My philosophy with old old dogs (and Mindy is one) is not to force them to live when they can’t do anything, are suffering and in pain. The outcome could be that Mindy gets to see her friend Lily later on. I don’t know.


UPDATE: The vet said Mindy probably had a massive stroke, very likely in her sleep before I got her up to pee last night before going to bed and another one this morning. She had no use of her back legs at all, could not find her food bowl and couldn’t find me. The vet tech came and got her, and I went down after them. I held Mindy close to me the whole time, and all she knew at the end was that I was there and that I love her. I’m very sad, but I know it was right. As the vet said, “This is a very old dog. She must have been well cared for and loved very much to live so long.”

Brown Penny

“Stay out of the kitchen.”


“Penny is eating her supper.”

“But I want to pet her.”

“No. You don’t pet Penny while she’s eating. You’ll provoke her. You can watch.”

The little girl stood in the doorway. Penny chomped away on her dog food in the back room, but Elizabeth Ann could see her.

“Why’d you name her Penny, Grandma?”

“Because she’s the color of a new penny.”

Penny was old, overweight and fractious. Grandma was seldom affectionate to her, telling her to “Shoo!” more than she asked her to “Come!” Elizabeth Ann was sure if Penny was HER dog, Penny would never get provoked. Every once in a while, though, Elizabeth Ann caught her grandma scratching Penny’s ears while Penny’s stub tail wagged in delight.

In grandma’s mind, a dog was a working member of a farming operation even though, in her old age, all that remained of a farm were a few chickens. The cow and its calf were sold when grandpa died. Mostly it was fruit trees and the vegetable garden. She still put up vegetables — tomatoes, corn, beans and fruit — peaches, mostly. Plums were for eating and jam; apples for pies, apple butter and jelly. Wherever grandma went out to the yard, Penny followed on her short legs.

“She just wants to be fed,” said Grandma.

“I think she loves you,” thought Elizabeth Ann who was always trying to pet Penny but Penny was not interested. Grandma interested Penny, not the 20 odd grandkids who came and went “of a summer’s day” and tried to pet her.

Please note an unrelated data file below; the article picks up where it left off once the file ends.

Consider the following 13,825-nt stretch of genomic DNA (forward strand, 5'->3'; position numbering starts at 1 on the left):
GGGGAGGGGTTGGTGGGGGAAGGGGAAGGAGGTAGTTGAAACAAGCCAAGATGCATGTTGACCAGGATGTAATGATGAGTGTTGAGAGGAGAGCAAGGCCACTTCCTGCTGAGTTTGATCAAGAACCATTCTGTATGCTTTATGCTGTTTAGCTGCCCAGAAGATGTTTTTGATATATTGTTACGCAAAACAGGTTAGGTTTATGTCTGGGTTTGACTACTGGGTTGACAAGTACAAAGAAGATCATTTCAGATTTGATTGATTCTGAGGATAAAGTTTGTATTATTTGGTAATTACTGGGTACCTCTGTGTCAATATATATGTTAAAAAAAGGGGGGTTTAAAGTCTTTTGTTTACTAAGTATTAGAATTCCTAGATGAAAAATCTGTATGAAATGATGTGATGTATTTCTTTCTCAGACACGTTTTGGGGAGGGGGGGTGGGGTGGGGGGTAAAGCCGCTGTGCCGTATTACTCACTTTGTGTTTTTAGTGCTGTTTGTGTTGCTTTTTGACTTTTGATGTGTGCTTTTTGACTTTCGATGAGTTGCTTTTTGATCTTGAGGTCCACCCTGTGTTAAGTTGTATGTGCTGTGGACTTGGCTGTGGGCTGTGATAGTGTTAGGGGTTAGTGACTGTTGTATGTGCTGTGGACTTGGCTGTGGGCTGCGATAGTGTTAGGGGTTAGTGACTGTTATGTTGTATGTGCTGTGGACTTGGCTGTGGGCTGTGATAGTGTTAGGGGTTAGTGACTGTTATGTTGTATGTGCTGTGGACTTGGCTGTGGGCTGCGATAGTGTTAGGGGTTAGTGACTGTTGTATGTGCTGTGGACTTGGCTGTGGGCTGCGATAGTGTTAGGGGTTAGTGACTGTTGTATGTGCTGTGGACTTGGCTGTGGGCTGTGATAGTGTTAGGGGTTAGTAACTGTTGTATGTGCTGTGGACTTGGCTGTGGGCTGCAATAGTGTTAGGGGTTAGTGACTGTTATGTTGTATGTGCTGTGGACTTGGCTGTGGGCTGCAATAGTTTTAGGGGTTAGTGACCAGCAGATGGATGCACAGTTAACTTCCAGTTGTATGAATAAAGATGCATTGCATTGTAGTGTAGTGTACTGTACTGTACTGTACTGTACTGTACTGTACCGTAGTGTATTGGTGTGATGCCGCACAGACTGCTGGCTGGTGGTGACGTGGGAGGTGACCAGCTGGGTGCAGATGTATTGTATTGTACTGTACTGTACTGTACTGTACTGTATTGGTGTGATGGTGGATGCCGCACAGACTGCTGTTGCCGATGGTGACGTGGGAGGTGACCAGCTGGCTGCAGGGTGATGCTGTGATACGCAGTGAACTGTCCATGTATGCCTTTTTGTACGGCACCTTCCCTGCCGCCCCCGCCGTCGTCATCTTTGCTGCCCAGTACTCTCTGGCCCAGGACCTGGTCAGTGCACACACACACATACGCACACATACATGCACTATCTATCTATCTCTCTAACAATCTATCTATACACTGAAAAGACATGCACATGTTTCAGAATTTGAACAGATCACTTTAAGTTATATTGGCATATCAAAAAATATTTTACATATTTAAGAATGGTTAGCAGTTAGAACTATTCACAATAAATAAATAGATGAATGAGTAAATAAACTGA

When Penny was old and sick, and it was clear she wouldn’t make it, Grandma called her son-in-law, Jack. He brought his 22, but couldn’t shoot the dog. He stood over her, shook his head and said, “I can’t, Mother.”

“What are you going to do then?” Grandma’s lips set in a tight line, as if by closing her mouth tightly her feelings couldn’t escape.

“I’ll take her to the vet, Mom.” Jack wrapped Penny in a blanket and set her in the trunk of his car. It wasn’t far to the vet. When Jack came back he had the blanket and Penny’s collar. “Here Mom,” he said. “I’m sorry about Penny.”

“I’m not getting another dog,” said Grandma, her lips still narrow and pale.

She meant it, but that left her all alone in her little house smack in the middle of five acres. No one thought that was a good idea, so Jack and Florence appeared on Christmas Eve with a wiggly brown puppy with curly fur and bright eyes. “This is Brownie, Mom,” said Florence.

The whole family was there to open gifts, all nine children, all 20-odd grandchildren. They stared at Grandma, wondering what she would do.

“I don’t need another dog,” she said. “Penny was enough.”

“You need a dog, Mom,” said her daughter Mary Ruth. “You’re here all alone. You need a dog to bark if something’s wrong.”

The puppy walked around the room, sniffing, undoubtedly finding the ghost-scents of Penny. Then she went to Grandma. The argument went on, the “kids” (all people in their thirties and forties) trying to persuade Grandma that she needed a dog, and grandma resisting. What no one saw was that grandma was scratching Brownie’s little, silky ears.

Mindy T. Dog Speaks on Important Matters